With the stress and strain of the economy, finances and other normal marriage strains, emotions can run high during a recession. People may turn to old bad habits to relieve that, such as alcohol, gambling or straying. The emotional instability and worry can cause relationships to feel like they are drifting worlds apart, when in reality there is no other problem than outside influences pulling you apart. Each person finding a reason to step farther away instead of finding the source and getting rid of it. I have repeated my friend Gordon’s comment over and over, “it takes more energy to get a divorce than it does the save the marriage.” Thank you again Gordon, it’s a wonderful statement and should be engraved into people’s minds. It does take more energy to pull apart two objects than it does to put them together. I’ve got two examples for you that you might understand.

1. Playing with magnets in school. I am sure that in some science class somewhere in school they had to play with magnets. This is a good life lesson that we don’t really think about. Some magnets repelled each other and you couldn’t get them together no matter what you did. Some pulled together and it was hard to keep them apart. This is like a marriage because at one point, you two pulled together. You were drawn to each other like magnets. Now with the added strain of the recession it is like trying to pull the magnets apart. They went together easily and were harder to pull apart. Think of outside influences as those two hands trying to pull those magnets apart.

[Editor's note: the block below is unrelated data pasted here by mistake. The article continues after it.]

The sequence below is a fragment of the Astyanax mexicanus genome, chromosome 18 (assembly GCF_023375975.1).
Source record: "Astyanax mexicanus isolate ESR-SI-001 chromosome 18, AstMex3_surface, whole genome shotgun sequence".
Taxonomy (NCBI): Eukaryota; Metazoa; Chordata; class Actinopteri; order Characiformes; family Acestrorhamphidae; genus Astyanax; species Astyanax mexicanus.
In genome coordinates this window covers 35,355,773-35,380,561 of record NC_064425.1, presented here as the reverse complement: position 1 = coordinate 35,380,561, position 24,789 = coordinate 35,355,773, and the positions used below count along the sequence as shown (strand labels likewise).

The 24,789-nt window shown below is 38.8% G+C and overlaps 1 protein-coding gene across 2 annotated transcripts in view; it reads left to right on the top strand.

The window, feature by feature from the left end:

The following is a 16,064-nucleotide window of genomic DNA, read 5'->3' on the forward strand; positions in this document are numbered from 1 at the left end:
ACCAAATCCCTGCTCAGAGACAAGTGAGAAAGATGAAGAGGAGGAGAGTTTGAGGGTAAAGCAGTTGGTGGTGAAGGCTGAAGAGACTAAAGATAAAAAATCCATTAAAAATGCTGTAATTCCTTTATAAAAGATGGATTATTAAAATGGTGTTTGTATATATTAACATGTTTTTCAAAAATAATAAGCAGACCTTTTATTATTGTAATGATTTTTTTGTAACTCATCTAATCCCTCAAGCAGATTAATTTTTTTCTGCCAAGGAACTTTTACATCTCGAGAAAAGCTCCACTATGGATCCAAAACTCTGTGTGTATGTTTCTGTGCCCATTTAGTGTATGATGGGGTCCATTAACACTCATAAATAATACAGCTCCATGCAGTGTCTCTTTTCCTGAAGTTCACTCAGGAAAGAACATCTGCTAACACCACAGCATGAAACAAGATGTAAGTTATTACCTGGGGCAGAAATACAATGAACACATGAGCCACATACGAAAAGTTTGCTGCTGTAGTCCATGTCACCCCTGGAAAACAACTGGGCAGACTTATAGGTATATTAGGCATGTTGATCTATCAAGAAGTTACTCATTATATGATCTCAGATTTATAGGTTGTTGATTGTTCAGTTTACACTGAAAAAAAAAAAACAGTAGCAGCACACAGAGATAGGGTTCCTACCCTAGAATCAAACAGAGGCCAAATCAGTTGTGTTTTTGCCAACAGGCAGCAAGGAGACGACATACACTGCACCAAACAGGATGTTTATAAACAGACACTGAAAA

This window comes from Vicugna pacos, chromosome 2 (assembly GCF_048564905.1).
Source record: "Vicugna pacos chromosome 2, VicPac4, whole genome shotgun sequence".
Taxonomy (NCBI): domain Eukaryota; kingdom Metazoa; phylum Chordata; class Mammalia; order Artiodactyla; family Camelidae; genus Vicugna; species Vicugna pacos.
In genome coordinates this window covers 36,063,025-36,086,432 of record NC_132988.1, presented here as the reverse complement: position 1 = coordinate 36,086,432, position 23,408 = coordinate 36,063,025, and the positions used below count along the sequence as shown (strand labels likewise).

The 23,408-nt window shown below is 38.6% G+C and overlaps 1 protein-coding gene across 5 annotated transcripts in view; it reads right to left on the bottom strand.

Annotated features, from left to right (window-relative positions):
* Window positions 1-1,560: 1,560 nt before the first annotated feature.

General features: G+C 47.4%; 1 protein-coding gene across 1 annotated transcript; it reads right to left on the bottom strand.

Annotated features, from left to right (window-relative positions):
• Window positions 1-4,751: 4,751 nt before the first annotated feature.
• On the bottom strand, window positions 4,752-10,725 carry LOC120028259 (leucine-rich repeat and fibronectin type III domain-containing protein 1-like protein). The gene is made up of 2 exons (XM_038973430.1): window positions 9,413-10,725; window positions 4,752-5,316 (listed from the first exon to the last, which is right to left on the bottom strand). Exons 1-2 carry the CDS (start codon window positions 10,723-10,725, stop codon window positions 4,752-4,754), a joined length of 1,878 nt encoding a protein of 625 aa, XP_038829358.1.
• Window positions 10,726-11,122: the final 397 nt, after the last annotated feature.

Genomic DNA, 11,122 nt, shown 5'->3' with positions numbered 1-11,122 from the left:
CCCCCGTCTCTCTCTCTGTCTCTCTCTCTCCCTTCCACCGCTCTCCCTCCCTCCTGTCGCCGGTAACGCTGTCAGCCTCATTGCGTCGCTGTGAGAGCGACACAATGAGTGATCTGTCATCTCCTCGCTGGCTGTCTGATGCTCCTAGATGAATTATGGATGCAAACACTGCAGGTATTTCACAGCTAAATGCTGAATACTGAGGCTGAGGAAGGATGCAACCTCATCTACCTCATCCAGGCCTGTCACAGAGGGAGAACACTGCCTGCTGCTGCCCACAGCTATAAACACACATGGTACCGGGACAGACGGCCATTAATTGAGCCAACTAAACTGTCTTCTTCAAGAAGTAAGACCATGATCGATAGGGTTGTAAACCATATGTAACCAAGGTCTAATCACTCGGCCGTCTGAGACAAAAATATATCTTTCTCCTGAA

2. The lid of a jar. When you first try to open that jar and let the contents out that lid is stuck tight. Sometimes they are hard to get off. You have to twist, pull, bang it on the counter, use other object to try and pry it open. This is like a marriage. The lid should be stuck on tight. The twisting and pulling being the outside influences that can open that lid and eat away at the contents.

Whatever your outside influences are during this recession and no matter if your marriage breaks apart in the storm or not, it is hard on all of us. Realize that right now there are a lot of outside influences affecting our lives. There is pressure on everyone. You are not alone; we are all here with you. We are not just one skinny stick holding up our whole worlds. We are a group of legs that need to shore up and stand together so that we can all make it through these high winds and rough waters.